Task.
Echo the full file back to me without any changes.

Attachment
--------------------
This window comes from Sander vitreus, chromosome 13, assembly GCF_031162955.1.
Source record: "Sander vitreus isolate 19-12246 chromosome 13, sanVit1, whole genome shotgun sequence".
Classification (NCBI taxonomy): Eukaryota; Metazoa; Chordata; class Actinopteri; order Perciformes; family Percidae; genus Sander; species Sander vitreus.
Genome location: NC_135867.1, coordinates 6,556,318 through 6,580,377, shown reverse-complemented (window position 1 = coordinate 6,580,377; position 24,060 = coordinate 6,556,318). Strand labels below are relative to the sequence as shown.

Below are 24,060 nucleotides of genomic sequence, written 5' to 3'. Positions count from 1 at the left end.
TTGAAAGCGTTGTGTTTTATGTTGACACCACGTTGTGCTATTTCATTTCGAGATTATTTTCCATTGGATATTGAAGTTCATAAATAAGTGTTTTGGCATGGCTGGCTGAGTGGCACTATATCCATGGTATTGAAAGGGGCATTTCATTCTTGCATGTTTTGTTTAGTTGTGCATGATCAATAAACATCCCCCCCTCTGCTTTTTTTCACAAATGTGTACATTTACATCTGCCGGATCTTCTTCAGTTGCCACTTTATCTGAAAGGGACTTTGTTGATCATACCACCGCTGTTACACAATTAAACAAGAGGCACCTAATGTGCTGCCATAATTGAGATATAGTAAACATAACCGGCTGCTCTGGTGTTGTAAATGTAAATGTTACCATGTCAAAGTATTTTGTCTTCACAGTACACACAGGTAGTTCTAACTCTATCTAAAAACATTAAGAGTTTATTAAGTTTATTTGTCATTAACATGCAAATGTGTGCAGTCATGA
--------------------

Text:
This window comes from Sander vitreus, chromosome 13, assembly GCF_031162955.1.
Source record: "Sander vitreus isolate 19-12246 chromosome 13, sanVit1, whole genome shotgun sequence".
Classification (NCBI taxonomy): Eukaryota; Metazoa; Chordata; class Actinopteri; order Perciformes; family Percidae; genus Sander; species Sander vitreus.
Genome location: NC_135867.1, coordinates 6,556,318 through 6,580,377, shown reverse-complemented (window position 1 = coordinate 6,580,377; position 24,060 = coordinate 6,556,318). Strand labels below are relative to the sequence as shown.

Below are 24,060 nucleotides of genomic sequence, written 5' to 3'. Positions count from 1 at the left end.
TTGAAAGCGTTGTGTTTTATGTTGACACCACGTTGTGCTATTTCATTTCGAGATTATTTTCCATTGGATATTGAAGTTCATAAATAAGTGTTTTGGCATGGCTGGCTGAGTGGCACTATATCCATGGTATTGAAAGGGGCATTTCATTCTTGCATGTTTTGTTTAGTTGTGCATGATCAATAAACATCCCCCCCTCTGCTTTTTTTCACAAATGTGTACATTTACATCTGCCGGATCTTCTTCAGTTGCCACTTTATCTGAAAGGGACTTTGTTGATCATACCACCGCTGTTACACAATTAAACAAGAGGCACCTAATGTGCTGCCATAATTGAGATATAGTAAACATAACCGGCTGCTCTGGTGTTGTAAATGTAAATGTTACCATGTCAAAGTATTTTGTCTTCACAGTACACACAGGTAGTTCTAACTCTATCTAAAAACATTAAGAGTTTATTAAGTTTATTTGTCATTAACATGCAAATGTGTGCAGTCATGA